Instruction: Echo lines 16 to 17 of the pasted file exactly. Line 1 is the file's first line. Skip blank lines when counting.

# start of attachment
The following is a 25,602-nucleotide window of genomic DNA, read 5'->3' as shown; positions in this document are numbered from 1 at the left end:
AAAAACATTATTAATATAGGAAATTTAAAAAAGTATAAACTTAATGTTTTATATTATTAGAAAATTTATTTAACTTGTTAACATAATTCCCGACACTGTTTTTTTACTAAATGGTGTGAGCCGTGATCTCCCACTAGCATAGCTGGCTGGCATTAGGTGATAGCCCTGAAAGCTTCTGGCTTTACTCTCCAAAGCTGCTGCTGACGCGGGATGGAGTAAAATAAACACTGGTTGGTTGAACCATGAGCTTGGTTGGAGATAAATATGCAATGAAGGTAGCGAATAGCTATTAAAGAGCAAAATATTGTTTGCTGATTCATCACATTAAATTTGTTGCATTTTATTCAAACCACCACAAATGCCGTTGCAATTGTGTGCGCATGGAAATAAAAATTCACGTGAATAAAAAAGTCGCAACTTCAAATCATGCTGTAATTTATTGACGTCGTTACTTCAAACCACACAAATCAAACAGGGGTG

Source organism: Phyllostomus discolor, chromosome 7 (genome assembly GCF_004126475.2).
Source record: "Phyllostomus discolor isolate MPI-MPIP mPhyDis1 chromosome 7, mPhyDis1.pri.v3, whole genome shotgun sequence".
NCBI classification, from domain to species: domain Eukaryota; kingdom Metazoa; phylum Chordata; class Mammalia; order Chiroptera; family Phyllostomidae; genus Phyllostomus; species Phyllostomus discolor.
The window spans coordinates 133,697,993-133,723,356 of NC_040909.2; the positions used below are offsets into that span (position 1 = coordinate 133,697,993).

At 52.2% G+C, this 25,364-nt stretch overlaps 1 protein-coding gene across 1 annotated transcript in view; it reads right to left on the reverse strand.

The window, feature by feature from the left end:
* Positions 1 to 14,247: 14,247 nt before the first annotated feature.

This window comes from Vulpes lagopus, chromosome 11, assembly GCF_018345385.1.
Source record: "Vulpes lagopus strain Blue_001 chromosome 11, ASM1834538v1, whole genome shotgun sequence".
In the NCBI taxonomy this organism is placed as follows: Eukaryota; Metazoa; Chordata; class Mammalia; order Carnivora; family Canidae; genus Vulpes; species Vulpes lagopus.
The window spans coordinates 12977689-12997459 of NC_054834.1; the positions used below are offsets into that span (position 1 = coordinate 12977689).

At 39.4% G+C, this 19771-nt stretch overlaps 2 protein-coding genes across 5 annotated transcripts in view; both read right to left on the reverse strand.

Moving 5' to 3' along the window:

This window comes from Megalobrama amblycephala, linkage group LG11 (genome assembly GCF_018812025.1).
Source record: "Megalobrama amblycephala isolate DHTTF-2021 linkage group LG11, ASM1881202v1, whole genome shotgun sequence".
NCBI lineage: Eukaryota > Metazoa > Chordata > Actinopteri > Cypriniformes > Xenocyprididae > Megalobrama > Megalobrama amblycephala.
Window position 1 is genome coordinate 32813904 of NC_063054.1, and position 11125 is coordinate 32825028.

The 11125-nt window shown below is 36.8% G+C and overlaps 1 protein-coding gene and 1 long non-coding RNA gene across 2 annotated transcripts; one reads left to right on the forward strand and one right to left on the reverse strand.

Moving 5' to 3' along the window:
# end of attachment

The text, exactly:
This window comes from Megalobrama amblycephala, linkage group LG11 (genome assembly GCF_018812025.1).
Source record: "Megalobrama amblycephala isolate DHTTF-2021 linkage group LG11, ASM1881202v1, whole genome shotgun sequence".